“Moreover, based on the content and tenor of Favre’s text message, it is also apparent that Governor Bryant did not know what had previously transpired between New, Davis, and Favre regarding the funding of the USM Volleyball Center. If, as MCEC and certain press members have insinuated, Governor Bryant was directing the funding for the project, why did Favre provide him a synopsis of the project’s funding history? And why did Favre provide details of the funding history to the governor? Regardless of the answer to these questions, the record is clear that USM and its attorneys, the IHL Board, and the state attorney general’s office all approved a $5 million payment of TANF funds from MCEC to construct the facility without Governor Bryant’s involvement.” – An excerpt from the response on page 32 of 70. 

The correspondence provided by Bryant in the response show Favre continually pushing for his assistance in the project. Section 17 of the document outlines a text conversation in August of 2019 between Favre and the former Governor in which he admitted that he would need over $1 million for the volleyball project if the state did not assist in the funding.

Favre: Governor[,] the indoor volleyball facility could be completed any day now and I’m sure the university will be calling for the remaining 1,048,000. I can try to buy some time. You[’]r[e] our starting QB and we can only go as far as you take us. 

Bryant: I got called into this game late. Headed to Taiwan today at 4:30. Let’s get a meeting with Director Freeze as soon as I return. Not sure who made the deal for a million dollars. Nancy needs to work with Bethany to arrange a meeting. 

Favre: Not to put pressure on you but if anyone can make this work you can. Have a great trip and see you after. 

Bryant: Nancy has already called and we will get that meeting set [thumbs up emoji]

In September, Bryant, former SAC Director of the FBI in Jackson Christopher Freeze, New and Favre met to discuss the project. After the meeting the following conversation ensued:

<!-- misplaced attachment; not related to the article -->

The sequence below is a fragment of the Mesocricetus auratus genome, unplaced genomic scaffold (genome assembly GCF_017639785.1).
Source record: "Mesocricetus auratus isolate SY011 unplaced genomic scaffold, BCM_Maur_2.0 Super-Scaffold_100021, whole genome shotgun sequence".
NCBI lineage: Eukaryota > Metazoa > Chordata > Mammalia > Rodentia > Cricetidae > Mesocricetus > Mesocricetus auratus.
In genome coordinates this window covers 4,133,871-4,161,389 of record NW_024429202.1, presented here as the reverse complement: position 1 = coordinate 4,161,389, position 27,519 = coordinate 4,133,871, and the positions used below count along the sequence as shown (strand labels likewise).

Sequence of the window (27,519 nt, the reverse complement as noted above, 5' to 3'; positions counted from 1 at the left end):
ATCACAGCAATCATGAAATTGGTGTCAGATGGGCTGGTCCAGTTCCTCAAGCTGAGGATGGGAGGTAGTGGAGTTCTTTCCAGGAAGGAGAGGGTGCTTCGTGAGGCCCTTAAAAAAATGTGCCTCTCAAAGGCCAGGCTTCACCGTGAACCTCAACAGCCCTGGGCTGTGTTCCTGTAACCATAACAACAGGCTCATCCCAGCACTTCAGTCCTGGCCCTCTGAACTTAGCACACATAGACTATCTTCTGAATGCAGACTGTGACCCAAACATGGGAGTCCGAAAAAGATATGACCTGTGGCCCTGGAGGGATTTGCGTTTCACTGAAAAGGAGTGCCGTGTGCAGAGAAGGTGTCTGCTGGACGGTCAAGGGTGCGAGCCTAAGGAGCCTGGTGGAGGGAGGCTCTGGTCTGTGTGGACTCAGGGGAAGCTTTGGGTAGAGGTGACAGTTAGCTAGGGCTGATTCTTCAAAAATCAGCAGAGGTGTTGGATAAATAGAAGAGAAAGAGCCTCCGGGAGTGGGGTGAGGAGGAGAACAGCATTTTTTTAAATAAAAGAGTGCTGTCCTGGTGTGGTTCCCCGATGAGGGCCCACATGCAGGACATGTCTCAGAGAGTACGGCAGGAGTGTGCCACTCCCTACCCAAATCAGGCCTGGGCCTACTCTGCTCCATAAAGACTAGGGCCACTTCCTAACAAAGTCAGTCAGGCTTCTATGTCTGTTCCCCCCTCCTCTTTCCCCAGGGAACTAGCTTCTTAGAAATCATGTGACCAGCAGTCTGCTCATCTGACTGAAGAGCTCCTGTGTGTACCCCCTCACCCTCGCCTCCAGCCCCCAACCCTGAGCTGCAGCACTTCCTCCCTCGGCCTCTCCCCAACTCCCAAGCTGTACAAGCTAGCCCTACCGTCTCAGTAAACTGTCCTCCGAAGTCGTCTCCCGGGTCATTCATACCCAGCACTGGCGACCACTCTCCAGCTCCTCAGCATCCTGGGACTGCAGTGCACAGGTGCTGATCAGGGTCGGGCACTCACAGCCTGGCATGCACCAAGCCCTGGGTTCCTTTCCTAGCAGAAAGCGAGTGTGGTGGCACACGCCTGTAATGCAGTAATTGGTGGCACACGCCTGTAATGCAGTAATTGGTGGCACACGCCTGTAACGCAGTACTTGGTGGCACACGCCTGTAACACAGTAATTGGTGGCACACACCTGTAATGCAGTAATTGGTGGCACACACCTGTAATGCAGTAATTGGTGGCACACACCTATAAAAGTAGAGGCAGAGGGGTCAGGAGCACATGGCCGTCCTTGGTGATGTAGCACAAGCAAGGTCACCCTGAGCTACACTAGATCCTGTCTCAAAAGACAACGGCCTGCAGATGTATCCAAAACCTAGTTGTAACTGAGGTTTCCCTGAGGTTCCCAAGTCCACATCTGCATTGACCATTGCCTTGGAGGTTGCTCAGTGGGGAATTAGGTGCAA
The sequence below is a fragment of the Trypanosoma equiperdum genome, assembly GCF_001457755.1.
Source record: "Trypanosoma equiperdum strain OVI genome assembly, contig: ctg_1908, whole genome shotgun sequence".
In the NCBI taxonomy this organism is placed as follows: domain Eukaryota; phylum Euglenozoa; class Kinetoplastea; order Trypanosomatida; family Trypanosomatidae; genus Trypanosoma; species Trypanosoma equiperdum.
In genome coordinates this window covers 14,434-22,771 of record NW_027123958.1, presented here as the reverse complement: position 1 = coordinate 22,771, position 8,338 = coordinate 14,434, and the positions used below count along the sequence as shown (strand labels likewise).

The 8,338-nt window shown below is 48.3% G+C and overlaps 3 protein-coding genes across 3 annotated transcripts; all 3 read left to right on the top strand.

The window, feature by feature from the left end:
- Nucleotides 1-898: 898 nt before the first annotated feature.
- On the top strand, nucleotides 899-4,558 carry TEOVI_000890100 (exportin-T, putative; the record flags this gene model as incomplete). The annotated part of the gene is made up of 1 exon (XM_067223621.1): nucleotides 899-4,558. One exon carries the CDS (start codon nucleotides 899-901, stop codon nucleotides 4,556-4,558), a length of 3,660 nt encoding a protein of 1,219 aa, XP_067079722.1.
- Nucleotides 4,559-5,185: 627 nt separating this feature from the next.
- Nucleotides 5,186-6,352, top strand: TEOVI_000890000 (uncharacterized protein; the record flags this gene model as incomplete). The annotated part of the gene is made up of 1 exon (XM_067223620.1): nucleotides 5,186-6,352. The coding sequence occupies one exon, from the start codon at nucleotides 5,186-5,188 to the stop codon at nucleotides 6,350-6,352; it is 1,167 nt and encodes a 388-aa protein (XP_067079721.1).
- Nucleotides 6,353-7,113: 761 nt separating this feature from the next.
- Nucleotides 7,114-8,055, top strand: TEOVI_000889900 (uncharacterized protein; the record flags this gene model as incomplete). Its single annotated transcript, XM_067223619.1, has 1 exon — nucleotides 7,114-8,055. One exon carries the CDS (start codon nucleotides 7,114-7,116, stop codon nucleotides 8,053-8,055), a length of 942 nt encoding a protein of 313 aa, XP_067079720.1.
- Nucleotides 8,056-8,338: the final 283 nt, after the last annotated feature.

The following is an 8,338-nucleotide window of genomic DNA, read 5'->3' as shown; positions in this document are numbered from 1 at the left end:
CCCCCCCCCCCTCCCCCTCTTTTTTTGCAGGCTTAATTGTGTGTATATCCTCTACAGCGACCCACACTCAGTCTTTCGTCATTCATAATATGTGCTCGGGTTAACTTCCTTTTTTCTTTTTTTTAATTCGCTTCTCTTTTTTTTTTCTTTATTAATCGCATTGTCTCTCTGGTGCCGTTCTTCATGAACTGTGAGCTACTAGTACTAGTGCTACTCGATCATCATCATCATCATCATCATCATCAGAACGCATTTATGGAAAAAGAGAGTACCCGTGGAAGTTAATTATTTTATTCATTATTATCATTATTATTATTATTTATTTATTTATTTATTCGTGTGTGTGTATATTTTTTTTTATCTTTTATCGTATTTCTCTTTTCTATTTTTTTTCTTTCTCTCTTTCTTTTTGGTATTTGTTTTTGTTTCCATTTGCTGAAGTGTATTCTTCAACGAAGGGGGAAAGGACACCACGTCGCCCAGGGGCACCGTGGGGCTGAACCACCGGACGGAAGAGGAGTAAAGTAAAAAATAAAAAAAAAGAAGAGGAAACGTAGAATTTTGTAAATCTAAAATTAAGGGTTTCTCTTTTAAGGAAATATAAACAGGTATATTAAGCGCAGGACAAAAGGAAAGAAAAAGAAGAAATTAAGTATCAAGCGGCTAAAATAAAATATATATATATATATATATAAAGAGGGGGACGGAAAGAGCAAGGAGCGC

Favre: Thank you for having us. We obviously need your help big time and time is working against us. And we feel that your name is the perfect choice for this facility and we are not taking No for an answer! You are a Southern Miss Alumni, and folks need to know you are also a supporter of the University. 

Bryant: We are going to get there. This was a great meeting. But we have to follow the law. I am to[o] old for Federal Prison. [smiley face, sunglasses emoji] 

Days after that exchange, it appeared in texts with his staff attorney that Bryant was under the impression New had broken the law in her operation of MCEC. Further communication between Bryant and Favre show Bryant explaining to Favre that he must not override the law which would potentially be a criminal offense.

Bryant: “Neither one of us want an investigation by the Auditor. I promise you, there is nothing more I can do except follow the law…”

You can read Bryant’s full response below:

GPB Response to Motion to Compel by yallpolitics on Scribd

About the Author(s)
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Sarah Ulmer

Sarah is a Mississippi native, born and raised in Madison. She is a graduate of Mississippi State University, where she studied Communications, with an emphasis in Broadcasting and Journalism. Sarah’s experience spans multiple mediums, including extensive videography with both at home and overseas, broadcasting daily news, and hosting a live radio show. In 2017, Sarah became a member of the Capitol Press Corp in Mississippi and has faithfully covered the decisions being made by leaders on some of the most important issues facing our state. Email Sarah: